Release Date: 29th August 2014
3rd Ear Experience is a new band to me, but as always there is that feeling of nervous anticipation just before the music escapes from the speakers. The band has been described as a “genuine” space rock band, who record musical improvisations in a little studio in the highlands of Joshua Tree/Mojave Desert. The band has already released 2 albums, Peacock Black (2013) and BOI (2013), prior to this release, Incredible Good Fortune.
The band is currently a 6 piece group with some guests also involved in the recording of the current release. Amritakripa (synth, voice), Robbi Robb (guitars, voice), Jorge Bassman (bass), Erik Mouness (drums, percussion), Alan Swanson (keyboards) and Eric Ryan (guitars) form the basic band with John Whoolilurie (saxophone), Billy Shire (mouth organ), Roger Arnold (flute), Bobby Moses Nichols (guitar) and Don Lombardo (percussion) also helping out. In effect, 3rd Ear Experience is more of a project or collective as the line-up depends on which musicians are, or are not, available at the time.
Incredible Good Fortune is a 5 track album with a running time of around 76 minutes, making it a fairly long album. The shortest track on offer, track 4, “White Bee” is still over 8 minutes in length (8:12) with all the other tracks in excess of 10 minutes, and the opening track, “Tools,” being the longest at 19:33 minutes.
“Tools” (19:33) has a very gentle guitar passage as an intro with some subtle synth tweaks in the background. The powerhouse of the band, the drum and bass pairing, starts to fill in the spaces until the track is motoring along. The guitar then comes to the fore again with a mesmerizing repetitive riff and the overall feel to the music thus far is very spacey, almost like a cleaned-up version of those space veterans, Hawkwind. There appears a superb lead guitar passage which soars above everything and carries the track onwards. Soon time is made available for the organ and it delicately weaves in and out of proceedings. The track gives the feeling that there are some pre-arranged bits but there is plenty of leeway for some out and out improvisation. This is one of those tracks that seems to give more to the listener with repeated plays and the entrance of the sax was entirely unexpected. A slight nod to a more heavy rock styling creeps in and maintains the listener’s interest. It is difficult to easily express what this track is all about, but floaty, spacey and sometimes heavy, seems just about right.
“One” (18:09) has a spacey start with bass and synths setting the aural scenario with a haunting riff playing and a slow build-up to a full band workout. The upfront driving bass and drums with the tweaking/twiddling synths again lean toward the sound of Hawkwind. The very dreamy, echoed vocals suit this track perfectly. There is a terrific contrast between the driving and the quieter passages within this track. This track seems to follow the first with the feeling of pre-arranged and improvised areas. Both guitar and synth get a chance to shine before the long atmospheric fade-out.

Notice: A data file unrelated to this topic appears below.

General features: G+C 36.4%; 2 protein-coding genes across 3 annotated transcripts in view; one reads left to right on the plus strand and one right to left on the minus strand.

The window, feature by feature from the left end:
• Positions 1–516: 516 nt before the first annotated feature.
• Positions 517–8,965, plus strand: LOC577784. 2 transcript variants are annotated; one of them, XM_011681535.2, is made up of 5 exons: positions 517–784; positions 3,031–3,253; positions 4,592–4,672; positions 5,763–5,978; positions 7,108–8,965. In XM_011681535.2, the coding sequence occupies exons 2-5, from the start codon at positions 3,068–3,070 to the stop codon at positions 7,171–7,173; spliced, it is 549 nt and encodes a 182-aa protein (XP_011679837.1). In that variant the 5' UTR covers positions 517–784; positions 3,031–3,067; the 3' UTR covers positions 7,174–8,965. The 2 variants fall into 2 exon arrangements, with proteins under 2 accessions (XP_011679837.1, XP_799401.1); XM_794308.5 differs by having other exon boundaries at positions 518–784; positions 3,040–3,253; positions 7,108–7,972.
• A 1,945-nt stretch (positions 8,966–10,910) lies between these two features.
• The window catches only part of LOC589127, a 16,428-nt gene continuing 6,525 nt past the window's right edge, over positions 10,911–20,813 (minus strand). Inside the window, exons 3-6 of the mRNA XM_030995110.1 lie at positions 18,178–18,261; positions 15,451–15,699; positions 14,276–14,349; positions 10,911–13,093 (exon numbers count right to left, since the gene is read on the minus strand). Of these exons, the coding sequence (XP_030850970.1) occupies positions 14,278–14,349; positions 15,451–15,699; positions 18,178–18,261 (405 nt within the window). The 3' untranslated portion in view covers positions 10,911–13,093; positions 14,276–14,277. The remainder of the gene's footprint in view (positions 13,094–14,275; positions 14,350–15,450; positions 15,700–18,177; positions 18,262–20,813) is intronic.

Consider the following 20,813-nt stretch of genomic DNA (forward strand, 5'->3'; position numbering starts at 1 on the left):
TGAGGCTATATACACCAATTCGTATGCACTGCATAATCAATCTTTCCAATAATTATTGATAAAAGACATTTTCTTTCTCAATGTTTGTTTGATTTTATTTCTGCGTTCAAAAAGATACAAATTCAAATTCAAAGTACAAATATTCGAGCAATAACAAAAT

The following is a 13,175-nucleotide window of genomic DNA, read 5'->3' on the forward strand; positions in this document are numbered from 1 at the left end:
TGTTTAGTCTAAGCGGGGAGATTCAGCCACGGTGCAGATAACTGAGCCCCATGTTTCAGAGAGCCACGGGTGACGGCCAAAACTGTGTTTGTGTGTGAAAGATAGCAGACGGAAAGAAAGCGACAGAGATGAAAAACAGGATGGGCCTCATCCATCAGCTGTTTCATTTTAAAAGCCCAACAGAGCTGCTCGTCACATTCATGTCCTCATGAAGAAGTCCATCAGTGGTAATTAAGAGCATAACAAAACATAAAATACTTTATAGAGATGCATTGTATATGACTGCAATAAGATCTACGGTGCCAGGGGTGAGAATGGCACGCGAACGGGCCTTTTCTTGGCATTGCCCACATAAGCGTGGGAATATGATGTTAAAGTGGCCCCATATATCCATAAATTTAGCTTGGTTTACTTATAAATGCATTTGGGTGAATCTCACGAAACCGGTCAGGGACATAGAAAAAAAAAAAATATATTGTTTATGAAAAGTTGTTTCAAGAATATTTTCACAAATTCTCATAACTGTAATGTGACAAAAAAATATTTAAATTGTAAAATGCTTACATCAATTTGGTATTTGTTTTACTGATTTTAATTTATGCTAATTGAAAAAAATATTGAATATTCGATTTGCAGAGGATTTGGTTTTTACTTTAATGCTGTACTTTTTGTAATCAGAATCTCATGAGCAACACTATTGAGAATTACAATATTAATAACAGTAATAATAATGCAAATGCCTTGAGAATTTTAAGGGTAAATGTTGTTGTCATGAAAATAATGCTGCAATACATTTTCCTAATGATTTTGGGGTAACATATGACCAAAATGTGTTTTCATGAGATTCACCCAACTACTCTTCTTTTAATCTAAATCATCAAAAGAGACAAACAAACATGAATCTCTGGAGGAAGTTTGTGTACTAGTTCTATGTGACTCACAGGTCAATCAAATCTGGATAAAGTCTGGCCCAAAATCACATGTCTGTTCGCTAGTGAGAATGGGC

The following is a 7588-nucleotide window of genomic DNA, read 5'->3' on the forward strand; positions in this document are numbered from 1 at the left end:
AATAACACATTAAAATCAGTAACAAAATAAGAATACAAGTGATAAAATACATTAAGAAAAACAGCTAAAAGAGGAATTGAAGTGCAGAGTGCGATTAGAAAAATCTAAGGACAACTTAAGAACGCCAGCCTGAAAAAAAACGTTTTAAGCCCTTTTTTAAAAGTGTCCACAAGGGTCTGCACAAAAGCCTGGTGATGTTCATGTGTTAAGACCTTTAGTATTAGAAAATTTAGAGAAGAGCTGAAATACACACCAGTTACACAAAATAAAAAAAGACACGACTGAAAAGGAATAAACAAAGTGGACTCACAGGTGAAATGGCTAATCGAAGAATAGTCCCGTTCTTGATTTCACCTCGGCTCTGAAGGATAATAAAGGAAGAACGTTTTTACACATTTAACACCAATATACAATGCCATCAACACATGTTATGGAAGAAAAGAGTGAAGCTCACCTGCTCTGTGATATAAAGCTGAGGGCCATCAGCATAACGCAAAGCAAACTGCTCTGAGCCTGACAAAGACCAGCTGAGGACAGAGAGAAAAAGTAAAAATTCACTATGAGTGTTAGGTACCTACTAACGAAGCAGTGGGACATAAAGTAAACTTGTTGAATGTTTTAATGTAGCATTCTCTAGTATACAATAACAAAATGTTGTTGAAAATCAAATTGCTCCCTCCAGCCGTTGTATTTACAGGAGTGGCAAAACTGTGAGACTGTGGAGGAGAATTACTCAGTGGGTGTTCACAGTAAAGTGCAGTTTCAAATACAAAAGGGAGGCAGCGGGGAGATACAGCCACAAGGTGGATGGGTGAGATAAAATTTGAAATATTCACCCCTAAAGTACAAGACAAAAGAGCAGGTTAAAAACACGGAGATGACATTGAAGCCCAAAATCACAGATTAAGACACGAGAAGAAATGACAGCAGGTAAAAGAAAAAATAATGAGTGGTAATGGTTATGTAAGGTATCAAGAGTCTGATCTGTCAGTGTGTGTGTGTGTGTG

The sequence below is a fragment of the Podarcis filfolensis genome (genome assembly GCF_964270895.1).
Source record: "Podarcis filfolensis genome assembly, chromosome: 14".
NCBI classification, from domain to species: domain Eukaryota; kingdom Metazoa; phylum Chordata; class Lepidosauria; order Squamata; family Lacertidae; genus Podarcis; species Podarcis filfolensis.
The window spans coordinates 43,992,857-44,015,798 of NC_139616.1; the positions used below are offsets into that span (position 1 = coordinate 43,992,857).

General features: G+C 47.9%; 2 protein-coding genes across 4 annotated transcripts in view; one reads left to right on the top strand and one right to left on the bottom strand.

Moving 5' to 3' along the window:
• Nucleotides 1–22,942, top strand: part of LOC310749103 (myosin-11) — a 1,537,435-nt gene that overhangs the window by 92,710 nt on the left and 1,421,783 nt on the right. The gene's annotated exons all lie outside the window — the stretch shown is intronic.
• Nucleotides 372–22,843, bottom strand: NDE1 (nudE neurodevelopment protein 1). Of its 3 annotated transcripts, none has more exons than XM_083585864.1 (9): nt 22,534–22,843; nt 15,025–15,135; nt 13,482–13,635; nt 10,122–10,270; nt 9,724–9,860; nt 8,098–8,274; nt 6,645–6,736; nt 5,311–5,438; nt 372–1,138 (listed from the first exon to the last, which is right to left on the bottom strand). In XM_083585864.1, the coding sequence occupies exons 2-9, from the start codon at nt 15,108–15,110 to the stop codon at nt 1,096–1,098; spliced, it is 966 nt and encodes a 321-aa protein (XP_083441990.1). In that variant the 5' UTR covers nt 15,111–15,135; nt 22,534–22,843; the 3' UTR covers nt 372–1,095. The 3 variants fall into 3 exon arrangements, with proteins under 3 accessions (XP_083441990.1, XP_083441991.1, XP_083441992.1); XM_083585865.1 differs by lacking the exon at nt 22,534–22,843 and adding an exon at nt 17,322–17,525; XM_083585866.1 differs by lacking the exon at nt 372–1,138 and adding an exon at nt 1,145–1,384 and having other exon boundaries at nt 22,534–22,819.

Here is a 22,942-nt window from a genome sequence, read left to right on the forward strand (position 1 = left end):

“Parsley” (17:33), has a stunning guitar and eastern style rhythmical drumming setting the scene for the third long track. Guitar driven early on in the track, there is then a passage if very intriguing Indian style chanting before allowing the guitar back in. Synths behind the chanting work very well as the track launches into a frenzy. The track swings between Eastern and Western sounds before there is another long fade-out.
The shortest track, “White Bee” (8:12) starts with percussion and swathes of synths with an almost ethereal like vocalization. This is a much gentler floating track and is very relaxing. Lulled into a false sense of security, the band seem to waken up and crank up the volume to take the song out, as it slowly returns to the more gentle starting point.
The final track, “Shaman’s Dream” (11:31), has a synth start which leads to a full band involvement and at times, the music seems almost at odds with itself but the superb playing of all involved ensures that this does not happen. Some extremely powerful Native American chanting appears but is soon replaced by a driving guitar. The chanting passage returns for a second time and then the sound seems to be stripped back and the vocals give a hint of Bowie, before the full band strives to take the band out.
Incredible Good Fortune was an unexpectedly pleasant listening experience. The sound ebbed and flowed throughout, constantly drawing the listener in and maintaining the interest. It is not always a good thing to describe a band as sounding like another, but 3rd Ear Band, on this display are the nearest thing I have heard to Hawkwind for a very long time, and the musicians should take that as a huge complement.
Have a listen to this album and you will find yourself going out to hunt down and buy a copy. This is an excellent album by a very interesting band.
Key Tracks: Shaman’s Dream, Parsley, Tools
Jim “The Ancient One” Lawson-Sr. Reviewer ProgRock Music Talk
January 17, 2015
Review Provided By Write A Music Review